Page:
You may have noticed that, over the past year or so, we’ve written enough Bluetooth audio device reviews to fill a book of War and Peace-type proportions. Right now, Bluetooth audio is so hot, we can barely keep up with the onslaught of new product introductions. That won’t keep us from trying, though. Whenever there’s a glut of a certain product type, we want to be there to help you separate the wheat from the chaff and make an informed buying decision.
Although there’s no shortage of wireless speakers and speaker docks to choose from, seldom do we come across systems that can replace a conventional home stereo. Usually, a compromise has to be made between factors of affordability, design, convenience and high-quality sound – rarely do all come together in a single product.
Nuforce aims to deliver where few others have with its Bluetooth-enabled, powered bookshelf speakers. Priced at a reasonable $300, the S3-BT bring an impressive list of hardware and software specs to the table. We sat down with the speakers for a thorough listen. Here’s what happened.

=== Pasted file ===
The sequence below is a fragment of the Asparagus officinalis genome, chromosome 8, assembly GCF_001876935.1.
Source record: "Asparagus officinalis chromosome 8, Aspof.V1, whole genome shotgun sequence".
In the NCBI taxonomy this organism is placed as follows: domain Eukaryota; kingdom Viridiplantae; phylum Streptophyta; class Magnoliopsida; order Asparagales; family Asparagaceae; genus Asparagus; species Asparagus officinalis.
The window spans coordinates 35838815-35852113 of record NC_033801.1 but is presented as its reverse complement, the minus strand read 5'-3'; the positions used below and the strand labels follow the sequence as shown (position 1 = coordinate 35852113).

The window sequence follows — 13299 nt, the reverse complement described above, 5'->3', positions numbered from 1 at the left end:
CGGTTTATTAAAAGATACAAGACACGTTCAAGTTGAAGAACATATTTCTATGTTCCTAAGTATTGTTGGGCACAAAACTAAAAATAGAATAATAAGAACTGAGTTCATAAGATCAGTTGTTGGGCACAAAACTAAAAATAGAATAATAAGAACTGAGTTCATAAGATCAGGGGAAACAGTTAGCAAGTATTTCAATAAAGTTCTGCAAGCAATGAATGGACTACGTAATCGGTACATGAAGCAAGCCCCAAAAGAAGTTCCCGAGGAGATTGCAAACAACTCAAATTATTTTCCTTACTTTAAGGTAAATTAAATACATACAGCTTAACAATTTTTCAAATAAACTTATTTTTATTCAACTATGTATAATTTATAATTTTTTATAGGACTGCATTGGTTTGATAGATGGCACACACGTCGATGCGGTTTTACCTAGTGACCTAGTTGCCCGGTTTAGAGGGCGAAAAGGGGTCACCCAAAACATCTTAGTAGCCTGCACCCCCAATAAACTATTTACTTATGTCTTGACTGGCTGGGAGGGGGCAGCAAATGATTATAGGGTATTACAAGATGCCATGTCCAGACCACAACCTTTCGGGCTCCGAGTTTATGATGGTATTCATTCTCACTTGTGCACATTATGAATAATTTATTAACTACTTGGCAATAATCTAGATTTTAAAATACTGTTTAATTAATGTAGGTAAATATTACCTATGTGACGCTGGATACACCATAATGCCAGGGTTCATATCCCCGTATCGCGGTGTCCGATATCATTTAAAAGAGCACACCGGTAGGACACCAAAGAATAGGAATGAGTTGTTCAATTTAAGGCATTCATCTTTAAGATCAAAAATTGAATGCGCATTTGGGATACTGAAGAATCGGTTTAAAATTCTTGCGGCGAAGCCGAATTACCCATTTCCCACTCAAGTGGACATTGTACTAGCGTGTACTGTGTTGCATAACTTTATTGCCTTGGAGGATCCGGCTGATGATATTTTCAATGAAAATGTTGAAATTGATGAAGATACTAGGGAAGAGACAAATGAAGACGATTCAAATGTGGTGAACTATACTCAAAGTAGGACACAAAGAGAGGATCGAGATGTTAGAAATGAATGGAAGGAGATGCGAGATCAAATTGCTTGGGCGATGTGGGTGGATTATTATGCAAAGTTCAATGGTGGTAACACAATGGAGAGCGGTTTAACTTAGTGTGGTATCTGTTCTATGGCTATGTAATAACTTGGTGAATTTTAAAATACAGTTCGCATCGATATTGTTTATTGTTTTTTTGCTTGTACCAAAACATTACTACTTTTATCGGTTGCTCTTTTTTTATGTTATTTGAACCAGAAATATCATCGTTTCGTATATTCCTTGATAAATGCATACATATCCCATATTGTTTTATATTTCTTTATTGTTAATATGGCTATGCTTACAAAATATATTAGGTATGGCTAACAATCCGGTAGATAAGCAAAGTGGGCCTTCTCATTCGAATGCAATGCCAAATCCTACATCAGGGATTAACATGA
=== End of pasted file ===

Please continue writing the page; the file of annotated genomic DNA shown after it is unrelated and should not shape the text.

Out of the box
Pulling the S3’s from their bright red box, we got an immediate impression of quality. The speakers are long and relatively heavy for their size, cloaked in a thin layer of black vinyl. At the back of the speakers, amidst the inputs and a small sound port, we were encouraged to find gold plated, five-way binding posts of the sort used to connect professional-grade monitors. Along with the speakers, we found a power adaptor, a 3.5mm to RCA aux cable, and an ample length of speaker wire.
Features and design
Though the S3-BT system may initially look complex to the novice, it’s actually a simple design. The speakers’ amplifier resides in the right speaker where inputs and controls for setup and navigation are also housed. The left speaker is slaved to its partner, connected only by a single length of provided speaker wire.